New minor teaches engineers how to be global leaders and problem solvers

Tuesday, 10 February 2015

School of Civil and Environmental Engineering students working on a water project in Nicaragua in March 2013. (Photo Courtesy of Jaehong Kim.)

The designers of a new global engineering leadership development minor are rolling out new courses for the summer and fall and accepting applications from interested students.

They’ve also scheduled lunchtime information sessions February 24 and 27 for interested students. (Click to register: February 24 or February 27.)

Official approval of the program — technically a track in the existing leadership studies minor — is expected in the coming months, according to Adjo Amekudzi-Kennedy, one of the program’s architects. But students can apply now, start taking classes, and officially add the minor to their program of study once it’s approved.

The minor is part of the School of Civil and Environmental Engineering’s effort to educate world-class engineers, said Amekudzi-Kennedy, the School’s associate chair of global engineering leadership and research development.

“A world-class engineer has very good problem-solving skills, is knowledgeable about global issues, is an effective communicator, is ethically and culturally competent, and can lead in the business, public service and humanitarian sectors,” she said. “The world is increasingly in need of such engineers: Engineers who understand the social implications of their decisions and can help develop high-performance cities and sustainable communities over the course of their lifetimes. Engineers who can rise to leadership positions to help shape the future.”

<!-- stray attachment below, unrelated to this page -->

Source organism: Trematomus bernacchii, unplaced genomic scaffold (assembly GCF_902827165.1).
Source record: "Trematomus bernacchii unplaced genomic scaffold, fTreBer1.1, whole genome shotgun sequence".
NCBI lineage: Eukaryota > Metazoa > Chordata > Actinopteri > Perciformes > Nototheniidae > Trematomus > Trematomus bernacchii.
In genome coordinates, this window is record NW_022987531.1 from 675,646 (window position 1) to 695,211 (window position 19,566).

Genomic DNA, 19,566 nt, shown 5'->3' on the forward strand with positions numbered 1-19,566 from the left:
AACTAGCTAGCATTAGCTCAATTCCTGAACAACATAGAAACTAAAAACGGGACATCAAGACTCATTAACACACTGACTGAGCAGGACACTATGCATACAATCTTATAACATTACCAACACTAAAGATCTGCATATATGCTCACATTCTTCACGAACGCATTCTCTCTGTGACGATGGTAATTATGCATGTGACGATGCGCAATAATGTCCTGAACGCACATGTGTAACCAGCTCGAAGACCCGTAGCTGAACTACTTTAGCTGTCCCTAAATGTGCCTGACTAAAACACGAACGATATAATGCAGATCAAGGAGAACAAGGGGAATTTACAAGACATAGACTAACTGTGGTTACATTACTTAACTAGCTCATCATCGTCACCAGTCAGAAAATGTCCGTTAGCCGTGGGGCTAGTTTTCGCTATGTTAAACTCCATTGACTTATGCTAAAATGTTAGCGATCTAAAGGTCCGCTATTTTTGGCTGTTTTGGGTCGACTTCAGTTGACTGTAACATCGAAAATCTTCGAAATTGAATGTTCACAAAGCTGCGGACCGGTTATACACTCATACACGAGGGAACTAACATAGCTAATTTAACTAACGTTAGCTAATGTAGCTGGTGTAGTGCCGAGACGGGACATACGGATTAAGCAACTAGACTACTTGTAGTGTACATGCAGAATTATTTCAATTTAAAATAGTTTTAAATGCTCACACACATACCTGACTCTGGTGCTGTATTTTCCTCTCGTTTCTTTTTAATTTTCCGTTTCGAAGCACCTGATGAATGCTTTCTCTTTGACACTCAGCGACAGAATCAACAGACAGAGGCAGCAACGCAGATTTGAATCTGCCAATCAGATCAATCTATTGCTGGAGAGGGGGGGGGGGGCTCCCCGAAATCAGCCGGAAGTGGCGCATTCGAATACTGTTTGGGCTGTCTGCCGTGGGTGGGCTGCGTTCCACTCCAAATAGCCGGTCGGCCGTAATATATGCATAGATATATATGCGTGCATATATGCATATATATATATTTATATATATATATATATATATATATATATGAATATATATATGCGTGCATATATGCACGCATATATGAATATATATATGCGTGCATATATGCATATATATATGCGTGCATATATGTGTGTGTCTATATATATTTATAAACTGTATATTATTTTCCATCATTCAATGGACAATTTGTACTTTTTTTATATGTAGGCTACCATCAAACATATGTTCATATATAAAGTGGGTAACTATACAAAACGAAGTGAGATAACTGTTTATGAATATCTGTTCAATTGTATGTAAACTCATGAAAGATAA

“Given the rapid pace of globalization, and its impact on the engineering profession, this minor is more important than ever,” said Reginald DesRoches, the Karen and John Huff Chair of the School. “The students in this minor will be exposed to some of the most challenging problems facing the world and some of the leading thinkers in the field.

“I hope that our students will strongly consider participating in the program. It will be something that they enjoy, and it will make them more marketable when they leave our program.”

DesRoches will return to the classroom in the fall to teach a foundational course for all students pursuing the minor, Global Engineering Leadership and Management. He will call on industry leaders and managers to give students real-world, practical insight into leading in the context of engineering organizations.

Other courses planned for the minor include International Disaster Reconnaissance Studies; Construction Management and Megaprojects; and Transportation, Cities and Sustainable Development.